Darlington TMD was a railway Traction Maintenance Depot situated in Darlington, England. The depot code was 51A during the steam era and DN later on. It had several locations. It mainly provided for Teesside freight and local passenger routes to Penrith, Richmond and Saltburn.
The main depot had a 1866 roundhouse, a 9-track 1940 shed and a 1958 diesel depot.
Darlington diesel depot opened just north of Bank Top station in 1957, on the east of the main line, linked to the main shed on the west by a 6 feet (1.8 m) wide, 250 feet (76 m) long, tubular steel footbridge. It had a 4-car long, 3-road running shed and a heated, enclosed, 4-car long, 2-road repair shop. Concrete frames supported brick walls and a roof with 70% glazing. 27 12 inches (300 mm) extractor fans cleared fumes. Four fuelling points were fed from a 7,000 imp gal (32,000 l; 8,400 US gal) tank. The washing plant had four pairs of rotating rag flails. A 2-storey block provided for 130 staff. Internal walls were of fluted asbestos sheets, aluminium-faced asbestos boards and glass. The brick stores block south of the repair shop had an oil-fired boiler in the basement. Since the 1980s the former site has been planted
There were also three other sheds.
In 1825 a shed served the Stockton and Darlington Railway near North Rd.
Darlington Civic Trust's application to English Heritage to list the derelict shed, between Haughton Rd and Dumfries St, following a developer's request to demolish it, resulted in a Grade II* listing from 9 January 2008. The listing describes a 2-bay red brick shed with stone dressings, corrugated asbestos roof, timber ventilator, a Queen Post Roof and the remains of a fireplace, possibly a small forge.
The Civic Trust said it was built by the Great North of England Railway and dated from 1841, which is when that line opened. However, an alternative view is that it was a two-road engine shed, big enough to house four of the first main line steam engines, built by the Newcastle & Darlington Junction Railway when it opened in 1844. The Tithe map of 1847 confirms the building in this position. The listing notes that the first trains to run on the 1841 line used locomotives borrowed or purchased from the Stockton and Darlington. It also says, The architect is uncertain but it is thought to be George Townsend Andrews of York, architect of the first York Station. While this cannot be confirmed the balance of evidence supports this view as Andrews is confirmed as a prolific designer of very many railway buildings in the area including stations, goods stations and engine sheds during this period including work for the Great North of England Railway. The alternative view is that it was, Designed by George Hudson's friend, George Townsend Andrews. That view is supported by the building being in Andrews' style. It is believed to have been altered or rebuilt in 1854.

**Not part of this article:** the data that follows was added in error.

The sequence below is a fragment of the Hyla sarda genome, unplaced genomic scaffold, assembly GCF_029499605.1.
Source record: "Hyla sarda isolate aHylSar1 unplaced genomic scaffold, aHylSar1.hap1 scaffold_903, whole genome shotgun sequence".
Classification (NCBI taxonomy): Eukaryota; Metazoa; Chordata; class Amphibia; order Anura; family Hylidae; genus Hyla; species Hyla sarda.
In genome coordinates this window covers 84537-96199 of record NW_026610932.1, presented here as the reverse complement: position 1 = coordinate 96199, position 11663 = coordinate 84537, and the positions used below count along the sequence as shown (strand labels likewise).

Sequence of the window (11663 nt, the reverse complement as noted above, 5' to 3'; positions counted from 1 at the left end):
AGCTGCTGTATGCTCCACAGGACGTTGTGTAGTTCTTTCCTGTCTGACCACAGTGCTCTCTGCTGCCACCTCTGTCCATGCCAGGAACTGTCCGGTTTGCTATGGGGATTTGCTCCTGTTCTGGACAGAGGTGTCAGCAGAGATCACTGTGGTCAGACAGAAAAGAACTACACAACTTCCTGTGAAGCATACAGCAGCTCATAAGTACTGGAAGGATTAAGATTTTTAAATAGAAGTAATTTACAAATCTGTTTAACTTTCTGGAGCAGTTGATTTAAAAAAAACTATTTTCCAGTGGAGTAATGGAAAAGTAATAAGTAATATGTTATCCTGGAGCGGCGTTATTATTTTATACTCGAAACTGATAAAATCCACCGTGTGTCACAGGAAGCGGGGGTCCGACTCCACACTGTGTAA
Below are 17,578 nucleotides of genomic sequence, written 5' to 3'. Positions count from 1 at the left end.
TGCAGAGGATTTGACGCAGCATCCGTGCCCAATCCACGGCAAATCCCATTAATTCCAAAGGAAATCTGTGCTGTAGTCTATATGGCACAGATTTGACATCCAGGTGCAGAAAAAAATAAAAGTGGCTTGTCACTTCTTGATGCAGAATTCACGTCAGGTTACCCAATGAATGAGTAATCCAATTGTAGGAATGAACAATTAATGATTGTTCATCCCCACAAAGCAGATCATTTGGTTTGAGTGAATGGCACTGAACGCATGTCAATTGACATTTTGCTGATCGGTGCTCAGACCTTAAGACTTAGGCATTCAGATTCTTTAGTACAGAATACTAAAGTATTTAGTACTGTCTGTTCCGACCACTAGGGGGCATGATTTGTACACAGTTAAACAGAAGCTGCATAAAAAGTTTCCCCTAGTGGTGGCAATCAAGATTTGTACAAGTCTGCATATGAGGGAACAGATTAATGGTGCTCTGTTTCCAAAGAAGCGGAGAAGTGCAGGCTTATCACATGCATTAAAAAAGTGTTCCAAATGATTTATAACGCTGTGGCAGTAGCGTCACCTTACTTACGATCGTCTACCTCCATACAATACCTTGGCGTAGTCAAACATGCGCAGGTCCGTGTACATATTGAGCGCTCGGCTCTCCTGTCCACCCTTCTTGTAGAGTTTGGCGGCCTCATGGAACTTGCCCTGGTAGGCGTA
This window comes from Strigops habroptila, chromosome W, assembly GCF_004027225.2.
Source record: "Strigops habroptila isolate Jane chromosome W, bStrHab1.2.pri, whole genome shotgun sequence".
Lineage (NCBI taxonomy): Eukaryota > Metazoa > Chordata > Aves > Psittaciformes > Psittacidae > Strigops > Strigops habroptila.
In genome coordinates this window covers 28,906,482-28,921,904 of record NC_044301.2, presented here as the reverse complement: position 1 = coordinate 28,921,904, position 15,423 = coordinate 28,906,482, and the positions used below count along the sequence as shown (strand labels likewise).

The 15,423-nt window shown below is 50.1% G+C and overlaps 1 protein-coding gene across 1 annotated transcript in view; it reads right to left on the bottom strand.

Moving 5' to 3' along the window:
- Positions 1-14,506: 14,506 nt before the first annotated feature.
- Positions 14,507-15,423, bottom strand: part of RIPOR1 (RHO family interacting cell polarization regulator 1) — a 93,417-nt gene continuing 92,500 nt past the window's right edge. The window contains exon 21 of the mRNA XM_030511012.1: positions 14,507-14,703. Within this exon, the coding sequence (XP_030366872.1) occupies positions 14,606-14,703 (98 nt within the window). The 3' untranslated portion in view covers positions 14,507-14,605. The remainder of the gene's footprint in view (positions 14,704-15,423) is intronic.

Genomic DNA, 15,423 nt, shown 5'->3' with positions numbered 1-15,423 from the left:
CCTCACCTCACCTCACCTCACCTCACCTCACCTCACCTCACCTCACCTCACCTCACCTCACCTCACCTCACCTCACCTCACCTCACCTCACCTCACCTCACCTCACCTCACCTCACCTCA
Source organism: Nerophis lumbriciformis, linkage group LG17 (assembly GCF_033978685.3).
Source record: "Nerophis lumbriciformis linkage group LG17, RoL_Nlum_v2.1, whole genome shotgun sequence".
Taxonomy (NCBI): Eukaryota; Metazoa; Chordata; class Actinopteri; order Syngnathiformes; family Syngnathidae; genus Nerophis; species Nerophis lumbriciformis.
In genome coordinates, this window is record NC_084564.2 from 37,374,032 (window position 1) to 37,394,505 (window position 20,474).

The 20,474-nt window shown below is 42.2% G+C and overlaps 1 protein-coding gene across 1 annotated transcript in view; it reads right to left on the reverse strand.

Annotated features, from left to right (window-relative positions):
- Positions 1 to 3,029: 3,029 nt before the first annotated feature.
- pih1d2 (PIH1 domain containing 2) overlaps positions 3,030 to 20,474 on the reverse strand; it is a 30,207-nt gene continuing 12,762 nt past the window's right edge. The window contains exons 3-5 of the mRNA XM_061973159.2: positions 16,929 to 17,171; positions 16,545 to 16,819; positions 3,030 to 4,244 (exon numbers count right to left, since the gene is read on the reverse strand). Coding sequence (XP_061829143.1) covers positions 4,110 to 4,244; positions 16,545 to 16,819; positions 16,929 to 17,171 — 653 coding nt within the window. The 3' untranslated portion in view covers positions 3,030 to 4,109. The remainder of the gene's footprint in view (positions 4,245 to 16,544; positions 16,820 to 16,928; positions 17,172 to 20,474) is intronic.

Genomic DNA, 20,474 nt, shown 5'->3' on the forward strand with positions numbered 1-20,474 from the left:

An 1861. 4-road, 12-engine shed also survives in Whessoe St, designed by William Peachey in the angle between the S&D main line and the track serving North Road Works, into which it was merged.
In 1949 Darlington MPD had 138 locos (including (4 LMS Ivatt Class 2 2-6-0, 1 A2, 17 A5, 14 B1, 2 C7 , 3 G5, 10 J21, 12 J25, 37 J39, 10 J71, 4 J72, 12 J77, 10 J94, 3 L1, 5 N9, Q5, 2 V2)) allocated to it. By 1961 it was down to 68 steam locos (including 2 A3, 9 B1, 15 J94, 11 K1, 1 V2, 12 WD) and 27 diesel shunters.
Darlington had several sub-sheds, some of which had sub-sheds of their own. Darlington's sub-shed was Middleton-in-Teesdale (to 1957)51B 1950–1958 Newport [transferred to Thornaby]
51C 1950–1967 West Hartlepool
51D 1950–1958 Middlesbrough [Sub-shed Guisborough (to 1954)] [transferred to Thornaby]
51E 1950–1959 Stockton [transferred to Thornaby in 1959]
51F 1950–1965 West Auckland [Sub-shed Wearhead (to 1954)]
51G 1950–1959 Haverton Hill [transferred to Thornaby in 1959]
51H 1950–1958 Kirkby Stephen [Became 12E]
51J 1950–1963 Northallerton [Sub-shed Leyburn (to 1954)]
51K 1950–1958 Saltburn
51L 1958–1973 Thornaby